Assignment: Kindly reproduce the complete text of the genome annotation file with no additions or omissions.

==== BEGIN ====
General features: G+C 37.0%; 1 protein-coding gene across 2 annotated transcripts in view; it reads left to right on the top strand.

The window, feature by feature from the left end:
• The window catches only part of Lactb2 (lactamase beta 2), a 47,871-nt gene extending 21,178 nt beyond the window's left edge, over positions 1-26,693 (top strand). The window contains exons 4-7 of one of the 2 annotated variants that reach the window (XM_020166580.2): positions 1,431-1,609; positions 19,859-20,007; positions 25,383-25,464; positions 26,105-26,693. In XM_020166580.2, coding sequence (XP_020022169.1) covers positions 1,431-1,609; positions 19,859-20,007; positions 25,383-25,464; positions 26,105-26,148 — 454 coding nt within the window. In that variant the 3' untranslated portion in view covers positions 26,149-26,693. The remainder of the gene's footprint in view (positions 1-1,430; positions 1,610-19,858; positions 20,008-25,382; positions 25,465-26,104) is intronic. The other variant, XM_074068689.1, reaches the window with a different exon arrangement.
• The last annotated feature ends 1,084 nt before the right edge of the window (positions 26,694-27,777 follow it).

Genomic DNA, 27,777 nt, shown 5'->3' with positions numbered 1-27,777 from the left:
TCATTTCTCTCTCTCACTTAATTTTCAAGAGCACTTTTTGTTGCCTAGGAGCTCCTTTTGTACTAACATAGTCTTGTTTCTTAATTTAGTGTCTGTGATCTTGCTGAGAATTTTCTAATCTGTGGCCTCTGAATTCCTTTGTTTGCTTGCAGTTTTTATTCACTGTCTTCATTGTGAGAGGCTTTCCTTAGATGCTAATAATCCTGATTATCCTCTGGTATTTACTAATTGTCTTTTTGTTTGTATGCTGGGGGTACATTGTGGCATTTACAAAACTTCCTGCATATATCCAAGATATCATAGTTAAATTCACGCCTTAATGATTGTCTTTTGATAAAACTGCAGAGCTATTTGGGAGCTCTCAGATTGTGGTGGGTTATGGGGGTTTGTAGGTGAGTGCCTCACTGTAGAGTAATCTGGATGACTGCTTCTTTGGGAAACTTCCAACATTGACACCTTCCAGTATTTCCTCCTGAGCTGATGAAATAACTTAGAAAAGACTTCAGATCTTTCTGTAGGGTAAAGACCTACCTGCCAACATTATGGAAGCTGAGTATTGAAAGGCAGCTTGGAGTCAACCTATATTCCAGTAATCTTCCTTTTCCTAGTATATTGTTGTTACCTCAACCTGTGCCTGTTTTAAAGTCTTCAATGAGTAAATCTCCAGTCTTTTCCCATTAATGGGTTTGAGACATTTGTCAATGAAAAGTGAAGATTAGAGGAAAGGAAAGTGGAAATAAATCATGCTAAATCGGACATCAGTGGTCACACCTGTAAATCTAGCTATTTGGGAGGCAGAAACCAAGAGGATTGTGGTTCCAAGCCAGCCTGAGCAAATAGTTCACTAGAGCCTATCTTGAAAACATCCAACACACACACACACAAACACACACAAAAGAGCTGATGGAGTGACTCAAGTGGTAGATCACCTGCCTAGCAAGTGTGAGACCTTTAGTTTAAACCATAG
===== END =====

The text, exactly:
General features: G+C 37.0%; 1 protein-coding gene across 2 annotated transcripts in view; it reads left to right on the top strand.

The window, feature by feature from the left end:
• The window catches only part of Lactb2 (lactamase beta 2), a 47,871-nt gene extending 21,178 nt beyond the window's left edge, over positions 1-26,693 (top strand). The window contains exons 4-7 of one of the 2 annotated variants that reach the window (XM_020166580.2): positions 1,431-1,609; positions 19,859-20,007; positions 25,383-25,464; positions 26,105-26,693. In XM_020166580.2, coding sequence (XP_020022169.1) covers positions 1,431-1,609; positions 19,859-20,007; positions 25,383-25,464; positions 26,105-26,148 — 454 coding nt within the window. In that variant the 3' untranslated portion in view covers positions 26,149-26,693. The remainder of the gene's footprint in view (positions 1-1,430; positions 1,610-19,858; positions 20,008-25,382; positions 25,465-26,104) is intronic. The other variant, XM_074068689.1, reaches the window with a different exon arrangement.
• The last annotated feature ends 1,084 nt before the right edge of the window (positions 26,694-27,777 follow it).

Genomic DNA, 27,777 nt, shown 5'->3' with positions numbered 1-27,777 from the left:
TCATTTCTCTCTCTCACTTAATTTTCAAGAGCACTTTTTGTTGCCTAGGAGCTCCTTTTGTACTAACATAGTCTTGTTTCTTAATTTAGTGTCTGTGATCTTGCTGAGAATTTTCTAATCTGTGGCCTCTGAATTCCTTTGTTTGCTTGCAGTTTTTATTCACTGTCTTCATTGTGAGAGGCTTTCCTTAGATGCTAATAATCCTGATTATCCTCTGGTATTTACTAATTGTCTTTTTGTTTGTATGCTGGGGGTACATTGTGGCATTTACAAAACTTCCTGCATATATCCAAGATATCATAGTTAAATTCACGCCTTAATGATTGTCTTTTGATAAAACTGCAGAGCTATTTGGGAGCTCTCAGATTGTGGTGGGTTATGGGGGTTTGTAGGTGAGTGCCTCACTGTAGAGTAATCTGGATGACTGCTTCTTTGGGAAACTTCCAACATTGACACCTTCCAGTATTTCCTCCTGAGCTGATGAAATAACTTAGAAAAGACTTCAGATCTTTCTGTAGGGTAAAGACCTACCTGCCAACATTATGGAAGCTGAGTATTGAAAGGCAGCTTGGAGTCAACCTATATTCCAGTAATCTTCCTTTTCCTAGTATATTGTTGTTACCTCAACCTGTGCCTGTTTTAAAGTCTTCAATGAGTAAATCTCCAGTCTTTTCCCATTAATGGGTTTGAGACATTTGTCAATGAAAAGTGAAGATTAGAGGAAAGGAAAGTGGAAATAAATCATGCTAAATCGGACATCAGTGGTCACACCTGTAAATCTAGCTATTTGGGAGGCAGAAACCAAGAGGATTGTGGTTCCAAGCCAGCCTGAGCAAATAGTTCACTAGAGCCTATCTTGAAAACATCCAACACACACACACACAAACACACACAAAAGAGCTGATGGAGTGACTCAAGTGGTAGATCACCTGCCTAGCAAGTGTGAGACCTTTAGTTTAAACCATAG